Five times Anime Expo attendees have given the SPJA award for best male character to Ranma, so he's gotta' be doing something right! With the end of both Maizon Ikkoku and Urusei Yatsura in 1987, there was some speculation as to whether Rumiko Takahashi could produce another smash hit. Fans of Ranma might well wonder how there could have been any doubt. After all, Takahashi is one of the most industrious comic artists of all time, seeming to thrive under the grueling pressures of her publishing schedule.

The new story in Shonen Sunday was an immediate success. With a willful main character, who changes sexes with water, unwillingly engaged to a tomboy who hates guys, how could it not be funny? With both lead characters and more than half the cast skilled in martial arts, how could it not be action-packed? Add to that the exotic (if stereo-typical) element of Chinese culture, and you've got quite a combination. So it's not much of a surprise that Ranma is Takahashi's most successful, longest running manga.

Voted the best manga at 1999's Anime Expo, Rumiko Takahashi's current big series, Inu Yasha, introduces us to yet another unique story idea. Instead of aliens, whether from outer space or China, Takahashi turned to Japan's historic Warring States period to bring unusual characters into the life of our heroine, Kagome. Magic, not martial arts or science fiction, provides the source of action and motivation in this story.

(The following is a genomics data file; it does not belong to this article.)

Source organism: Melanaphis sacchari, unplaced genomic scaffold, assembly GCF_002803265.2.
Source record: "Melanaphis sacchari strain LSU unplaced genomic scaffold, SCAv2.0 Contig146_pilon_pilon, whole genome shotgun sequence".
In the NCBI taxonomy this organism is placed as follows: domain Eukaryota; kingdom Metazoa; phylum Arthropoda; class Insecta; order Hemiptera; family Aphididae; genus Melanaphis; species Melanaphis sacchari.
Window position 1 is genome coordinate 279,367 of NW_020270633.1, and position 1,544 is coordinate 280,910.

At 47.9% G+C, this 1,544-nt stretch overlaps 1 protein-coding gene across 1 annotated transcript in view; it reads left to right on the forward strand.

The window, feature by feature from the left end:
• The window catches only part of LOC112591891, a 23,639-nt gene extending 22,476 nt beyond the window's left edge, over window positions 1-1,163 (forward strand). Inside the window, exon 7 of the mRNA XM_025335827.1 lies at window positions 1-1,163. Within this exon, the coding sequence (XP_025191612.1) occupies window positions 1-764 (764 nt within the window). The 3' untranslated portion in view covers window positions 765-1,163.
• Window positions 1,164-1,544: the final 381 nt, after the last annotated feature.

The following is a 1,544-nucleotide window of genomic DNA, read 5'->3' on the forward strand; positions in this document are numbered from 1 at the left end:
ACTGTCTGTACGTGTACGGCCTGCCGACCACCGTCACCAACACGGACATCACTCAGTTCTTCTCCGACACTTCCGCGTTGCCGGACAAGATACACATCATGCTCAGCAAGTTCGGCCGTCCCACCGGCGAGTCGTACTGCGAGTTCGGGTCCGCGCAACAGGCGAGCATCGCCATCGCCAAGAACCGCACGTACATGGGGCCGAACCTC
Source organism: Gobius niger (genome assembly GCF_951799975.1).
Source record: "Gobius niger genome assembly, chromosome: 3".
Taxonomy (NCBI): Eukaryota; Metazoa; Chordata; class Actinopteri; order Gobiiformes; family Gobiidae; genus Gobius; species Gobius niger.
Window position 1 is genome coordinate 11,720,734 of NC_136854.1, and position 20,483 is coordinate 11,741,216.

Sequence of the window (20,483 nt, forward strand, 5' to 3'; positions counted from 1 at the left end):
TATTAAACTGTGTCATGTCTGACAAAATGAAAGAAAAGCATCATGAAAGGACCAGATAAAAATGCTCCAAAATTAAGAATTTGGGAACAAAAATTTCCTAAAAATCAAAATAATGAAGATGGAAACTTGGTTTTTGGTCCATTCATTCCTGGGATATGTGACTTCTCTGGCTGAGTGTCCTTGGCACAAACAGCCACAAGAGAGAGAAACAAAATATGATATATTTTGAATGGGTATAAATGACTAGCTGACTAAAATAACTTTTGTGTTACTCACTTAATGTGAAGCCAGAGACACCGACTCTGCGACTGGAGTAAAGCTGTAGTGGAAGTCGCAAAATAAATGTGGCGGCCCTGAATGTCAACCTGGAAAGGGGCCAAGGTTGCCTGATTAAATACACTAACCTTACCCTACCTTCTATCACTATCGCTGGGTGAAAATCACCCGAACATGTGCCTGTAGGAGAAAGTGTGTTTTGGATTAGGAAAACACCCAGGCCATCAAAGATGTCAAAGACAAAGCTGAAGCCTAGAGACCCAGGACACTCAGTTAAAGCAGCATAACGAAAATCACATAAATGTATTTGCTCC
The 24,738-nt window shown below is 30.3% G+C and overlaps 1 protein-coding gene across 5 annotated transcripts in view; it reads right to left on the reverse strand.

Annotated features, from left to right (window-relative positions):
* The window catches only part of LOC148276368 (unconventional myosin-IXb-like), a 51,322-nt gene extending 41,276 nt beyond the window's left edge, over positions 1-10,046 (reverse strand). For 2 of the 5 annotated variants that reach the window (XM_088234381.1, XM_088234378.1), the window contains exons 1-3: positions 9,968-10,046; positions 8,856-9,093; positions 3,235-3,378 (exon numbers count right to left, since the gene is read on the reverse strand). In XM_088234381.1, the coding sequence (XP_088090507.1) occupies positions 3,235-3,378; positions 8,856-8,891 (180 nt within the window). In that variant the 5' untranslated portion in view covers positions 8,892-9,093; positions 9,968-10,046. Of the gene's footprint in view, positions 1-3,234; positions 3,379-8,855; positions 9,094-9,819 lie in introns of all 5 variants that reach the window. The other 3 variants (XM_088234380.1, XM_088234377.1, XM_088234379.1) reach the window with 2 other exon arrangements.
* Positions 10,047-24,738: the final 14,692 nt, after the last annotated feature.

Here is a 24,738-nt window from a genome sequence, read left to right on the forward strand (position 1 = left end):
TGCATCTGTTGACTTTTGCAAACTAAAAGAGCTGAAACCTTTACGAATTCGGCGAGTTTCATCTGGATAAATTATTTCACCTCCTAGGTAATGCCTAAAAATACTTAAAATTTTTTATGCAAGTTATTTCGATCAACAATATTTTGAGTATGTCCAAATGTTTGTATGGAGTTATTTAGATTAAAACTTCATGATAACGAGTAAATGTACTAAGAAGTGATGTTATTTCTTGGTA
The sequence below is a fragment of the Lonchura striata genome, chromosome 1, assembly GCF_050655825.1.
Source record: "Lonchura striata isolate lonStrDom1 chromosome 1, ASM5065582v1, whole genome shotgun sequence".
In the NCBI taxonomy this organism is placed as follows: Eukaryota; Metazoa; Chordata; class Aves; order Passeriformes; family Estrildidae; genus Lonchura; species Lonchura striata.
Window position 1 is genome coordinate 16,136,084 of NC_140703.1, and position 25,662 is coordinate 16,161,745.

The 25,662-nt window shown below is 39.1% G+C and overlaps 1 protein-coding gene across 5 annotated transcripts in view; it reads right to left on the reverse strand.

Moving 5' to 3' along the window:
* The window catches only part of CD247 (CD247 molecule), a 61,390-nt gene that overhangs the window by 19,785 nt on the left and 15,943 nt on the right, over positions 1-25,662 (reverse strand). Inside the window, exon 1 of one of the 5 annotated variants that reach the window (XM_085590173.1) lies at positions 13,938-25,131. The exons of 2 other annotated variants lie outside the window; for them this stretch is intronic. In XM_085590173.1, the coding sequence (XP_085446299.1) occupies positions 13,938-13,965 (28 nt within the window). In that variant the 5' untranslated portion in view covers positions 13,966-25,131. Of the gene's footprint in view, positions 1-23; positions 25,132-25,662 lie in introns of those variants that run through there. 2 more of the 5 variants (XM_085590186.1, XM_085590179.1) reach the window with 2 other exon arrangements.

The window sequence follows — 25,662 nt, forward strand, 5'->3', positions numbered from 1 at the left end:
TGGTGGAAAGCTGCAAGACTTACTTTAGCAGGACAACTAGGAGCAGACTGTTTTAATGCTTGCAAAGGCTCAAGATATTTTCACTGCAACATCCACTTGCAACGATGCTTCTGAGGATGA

Kagome, the current eldest child in a long line of priests, is pulled into the past. There, she and the dog demon Inu Yasha set out on a quest to gather the pieces of the shattered Shikon no Tama*, which gives great power to super-natural beings. Less episodic than its Shonen Sunday predecessors, in this story Rumiko Takahashi finally gets to use her talents with horror on a regular basis as well as thrill us with her well-honed skills for depicting action. Full of strange characters and dramatic battles, Inu Yasha has also become a fan favorite. The TV series, due out this fall, has been eagerly anticipated by fans since the comic began.

Besides her four big titles, Rumiko Takahashi has also published a diverse collection of shorter series and compilations. The Mermaid saga is a cult favorite, both here and in Japan. It follows the dark tales of Yuta (long u), a man made immortal by tasting the flesh of a mermaid and living to tell the tale.

Less familiar to U.S. fans is Ichi Pondo no Fukuin (One Pound Gospel), the story of Kosaku, a boxing hopeful and the nun-in-training who tries to have faith in him. Published in Young Sunday, this story has been written now and again for more than a decade, with the third compiled book released in 1996.

Almost unknown to U.S. fans is the one-book series Dasuto Supato!! (Dust Spot!!*). Published by Pocket Comics in 1980, this obscure tale about an unusual trio of crime fighters is one of Takahashi's earliest works. Yura is a beautiful girl who's the muscle of the team. Tamura has the ability to teleport from any source of trash to any other source of trash, and Sekoi, a dead ringer for Maizon Ikkoku's Yotsuya, is the team's connection to the secret HCIA organization. If this combination sounds familiar, that could be because five Dust Spot!! stories appeared in one of the Rumic World collections published by Shonen Sunday Books.